This newest James Bond film, Skyfall, is tearing up the box office, and also a few consoles as a downloadable add-on for a current video game, 007 Legends. But even if Skyfall's incarnation as a video game reverses the decade-long decline in quality and popularity of Bond games (Legends, pre-Skyfall, has been widely panned), its impact will never approach the influence or place of reverence held by its legendary predecessor:
GoldenEye 007, the greatest movie-based video game ever.
Released in 1997, GoldenEye arrived in a golden age for gamers (among the great things going on: no one yet called themselves a "gamer"). It would be five more years before Halo and Grand Theft Auto III allowed games to rival movies as the premier medium in creative scope and youthful audiences, so when GoldenEye debuted for the Nintendo 64, the idea of seeing a movie, then buying a video game that, more or less, let you play that movie was the height of Hollywood/Silicon Valley fusion.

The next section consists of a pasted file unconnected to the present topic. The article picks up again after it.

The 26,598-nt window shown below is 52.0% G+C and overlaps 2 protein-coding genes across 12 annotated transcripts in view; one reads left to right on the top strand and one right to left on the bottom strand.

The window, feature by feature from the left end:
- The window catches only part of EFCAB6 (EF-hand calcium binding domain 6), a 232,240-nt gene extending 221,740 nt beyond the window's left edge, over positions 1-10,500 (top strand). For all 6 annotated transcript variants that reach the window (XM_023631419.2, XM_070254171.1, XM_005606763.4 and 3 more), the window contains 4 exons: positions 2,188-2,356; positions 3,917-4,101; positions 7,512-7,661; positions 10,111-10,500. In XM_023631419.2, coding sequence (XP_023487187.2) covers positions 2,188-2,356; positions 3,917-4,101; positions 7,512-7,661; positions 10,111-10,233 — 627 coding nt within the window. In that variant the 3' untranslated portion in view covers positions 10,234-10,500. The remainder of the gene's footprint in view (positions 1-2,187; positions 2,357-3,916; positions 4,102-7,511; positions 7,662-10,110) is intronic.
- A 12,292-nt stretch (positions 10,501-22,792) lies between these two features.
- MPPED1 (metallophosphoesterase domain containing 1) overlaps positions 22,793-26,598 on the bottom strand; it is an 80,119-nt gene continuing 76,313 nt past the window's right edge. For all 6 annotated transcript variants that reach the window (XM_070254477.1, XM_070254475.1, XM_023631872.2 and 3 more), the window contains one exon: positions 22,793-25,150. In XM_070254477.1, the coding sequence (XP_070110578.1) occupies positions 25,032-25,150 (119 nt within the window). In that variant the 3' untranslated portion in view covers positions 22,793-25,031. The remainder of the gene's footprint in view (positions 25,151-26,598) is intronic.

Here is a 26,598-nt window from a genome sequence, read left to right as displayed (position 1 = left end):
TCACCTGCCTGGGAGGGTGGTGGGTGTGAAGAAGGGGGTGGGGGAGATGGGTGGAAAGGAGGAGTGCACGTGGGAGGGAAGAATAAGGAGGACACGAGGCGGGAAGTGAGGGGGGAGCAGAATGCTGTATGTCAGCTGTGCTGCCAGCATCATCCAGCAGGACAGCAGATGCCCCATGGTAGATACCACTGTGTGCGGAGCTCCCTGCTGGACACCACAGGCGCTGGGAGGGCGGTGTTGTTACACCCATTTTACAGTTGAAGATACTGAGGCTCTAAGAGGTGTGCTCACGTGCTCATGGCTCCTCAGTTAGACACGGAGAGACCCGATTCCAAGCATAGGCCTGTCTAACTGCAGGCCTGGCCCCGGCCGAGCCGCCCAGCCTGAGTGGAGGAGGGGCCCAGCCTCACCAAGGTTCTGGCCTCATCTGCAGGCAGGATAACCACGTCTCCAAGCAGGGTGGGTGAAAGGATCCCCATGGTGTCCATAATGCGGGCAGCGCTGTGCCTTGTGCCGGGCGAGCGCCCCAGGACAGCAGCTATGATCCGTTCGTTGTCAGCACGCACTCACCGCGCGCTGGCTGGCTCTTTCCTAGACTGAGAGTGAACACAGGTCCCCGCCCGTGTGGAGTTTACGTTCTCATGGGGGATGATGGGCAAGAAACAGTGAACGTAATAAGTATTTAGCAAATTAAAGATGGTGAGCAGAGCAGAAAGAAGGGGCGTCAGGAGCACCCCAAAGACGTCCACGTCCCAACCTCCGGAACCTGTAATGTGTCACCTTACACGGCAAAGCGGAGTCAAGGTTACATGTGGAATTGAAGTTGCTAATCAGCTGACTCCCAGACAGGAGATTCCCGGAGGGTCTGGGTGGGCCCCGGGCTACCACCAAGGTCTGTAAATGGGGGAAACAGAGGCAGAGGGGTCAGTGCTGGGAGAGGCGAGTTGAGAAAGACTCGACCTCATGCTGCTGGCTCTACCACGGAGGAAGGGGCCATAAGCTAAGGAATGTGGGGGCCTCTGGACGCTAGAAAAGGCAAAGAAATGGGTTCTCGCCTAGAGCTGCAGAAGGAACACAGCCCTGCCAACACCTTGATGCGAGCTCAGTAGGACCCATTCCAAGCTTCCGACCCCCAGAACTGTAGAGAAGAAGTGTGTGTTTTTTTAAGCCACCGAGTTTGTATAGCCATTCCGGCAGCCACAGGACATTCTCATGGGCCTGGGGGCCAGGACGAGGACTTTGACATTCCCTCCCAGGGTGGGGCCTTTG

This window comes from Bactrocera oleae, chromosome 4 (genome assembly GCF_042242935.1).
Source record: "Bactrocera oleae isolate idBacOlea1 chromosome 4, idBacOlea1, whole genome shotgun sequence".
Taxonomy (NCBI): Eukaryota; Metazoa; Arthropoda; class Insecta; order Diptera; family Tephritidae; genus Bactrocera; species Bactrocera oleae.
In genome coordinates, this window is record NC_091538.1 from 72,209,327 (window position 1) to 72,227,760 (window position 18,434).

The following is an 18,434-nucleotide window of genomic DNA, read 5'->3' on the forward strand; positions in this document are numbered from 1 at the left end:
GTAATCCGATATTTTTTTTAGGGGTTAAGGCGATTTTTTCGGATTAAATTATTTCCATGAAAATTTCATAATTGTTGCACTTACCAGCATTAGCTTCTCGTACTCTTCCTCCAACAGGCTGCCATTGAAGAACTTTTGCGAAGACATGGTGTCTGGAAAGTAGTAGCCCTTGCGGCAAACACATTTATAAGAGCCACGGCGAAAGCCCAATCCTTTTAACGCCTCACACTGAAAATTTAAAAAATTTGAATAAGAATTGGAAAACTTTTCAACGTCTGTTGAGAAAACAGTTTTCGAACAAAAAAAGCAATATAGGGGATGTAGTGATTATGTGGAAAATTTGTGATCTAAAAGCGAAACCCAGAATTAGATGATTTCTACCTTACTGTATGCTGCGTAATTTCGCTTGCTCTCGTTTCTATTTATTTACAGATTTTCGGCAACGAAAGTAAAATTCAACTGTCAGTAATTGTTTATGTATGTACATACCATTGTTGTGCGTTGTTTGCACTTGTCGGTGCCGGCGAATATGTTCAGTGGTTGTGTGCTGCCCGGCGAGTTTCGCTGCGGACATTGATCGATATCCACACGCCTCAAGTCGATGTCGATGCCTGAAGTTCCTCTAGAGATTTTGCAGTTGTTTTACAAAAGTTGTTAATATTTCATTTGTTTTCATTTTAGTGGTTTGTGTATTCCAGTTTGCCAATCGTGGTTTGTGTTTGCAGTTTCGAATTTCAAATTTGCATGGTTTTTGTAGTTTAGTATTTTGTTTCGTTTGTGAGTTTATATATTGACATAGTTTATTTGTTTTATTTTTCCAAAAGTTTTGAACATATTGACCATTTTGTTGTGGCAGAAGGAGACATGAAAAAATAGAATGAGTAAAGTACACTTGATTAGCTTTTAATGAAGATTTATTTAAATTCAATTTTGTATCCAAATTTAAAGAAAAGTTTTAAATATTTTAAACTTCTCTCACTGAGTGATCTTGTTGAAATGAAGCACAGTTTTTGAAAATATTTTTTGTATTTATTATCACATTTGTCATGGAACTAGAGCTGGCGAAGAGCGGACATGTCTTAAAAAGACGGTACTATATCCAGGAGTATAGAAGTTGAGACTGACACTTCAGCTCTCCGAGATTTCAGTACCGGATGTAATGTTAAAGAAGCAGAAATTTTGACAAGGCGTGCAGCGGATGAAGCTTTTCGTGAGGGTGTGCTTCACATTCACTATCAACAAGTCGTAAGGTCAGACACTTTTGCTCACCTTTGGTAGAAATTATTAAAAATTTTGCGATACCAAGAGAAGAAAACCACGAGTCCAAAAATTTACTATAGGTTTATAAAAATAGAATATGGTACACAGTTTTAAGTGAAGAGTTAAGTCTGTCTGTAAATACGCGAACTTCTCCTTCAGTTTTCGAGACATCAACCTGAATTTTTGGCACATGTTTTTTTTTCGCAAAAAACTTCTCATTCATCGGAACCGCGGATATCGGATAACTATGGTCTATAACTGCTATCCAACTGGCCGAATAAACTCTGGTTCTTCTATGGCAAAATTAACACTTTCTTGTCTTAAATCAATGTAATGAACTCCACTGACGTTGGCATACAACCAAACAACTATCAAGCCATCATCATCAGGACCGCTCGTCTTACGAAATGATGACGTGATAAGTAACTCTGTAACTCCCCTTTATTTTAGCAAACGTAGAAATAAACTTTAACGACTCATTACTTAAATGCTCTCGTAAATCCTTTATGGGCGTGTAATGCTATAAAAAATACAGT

From its release, GoldenEye evaporated much of the late '90s for thousands of occupants of dorm rooms and suburban basements across the country. A generation of young (almost entirely) men spent countless hours hunting through GoldenEye's world for any number of enemies or, preferably, each other, thanks to the unheard of ability (!) to play four shooters against each other, each playing through the eyes of their shooter on one quarter of the screen.
A familiar scene: When I lived in a dorm of 200 men in 1998, there was not a minute of any day of the week that two to four weren't playing on the only big screen TV, with another half dozen splayed on couches waiting their turn.
GoldenEye also made it OK to own a Nintendo 64, a platform previously dominated by cartoonish Mario and Zelda games. With 8 million copies sold, the Bond game was the third highest selling N64 game of all-time, and the only non-Mario/Zelda game to reach 5 million in sales. A rebooted version, this time starring Daniel Craig, was released in 2010 for Nintendo's Wii and, later Xbox and Playstation.
GoldenEye's DNA lives today just below the surface of all modern shooter games, though, from Halo (which sold 3 million copies fewer than GoldenEye) to Call of Duty to even World of WarCraft. Whether it's Master Chief or Navy SEALs on-screen, they're all just playing souped-up versions of a classic James Bond.
Do you remember playing? Have you tried the new Skyfall game? Sound off in the comments!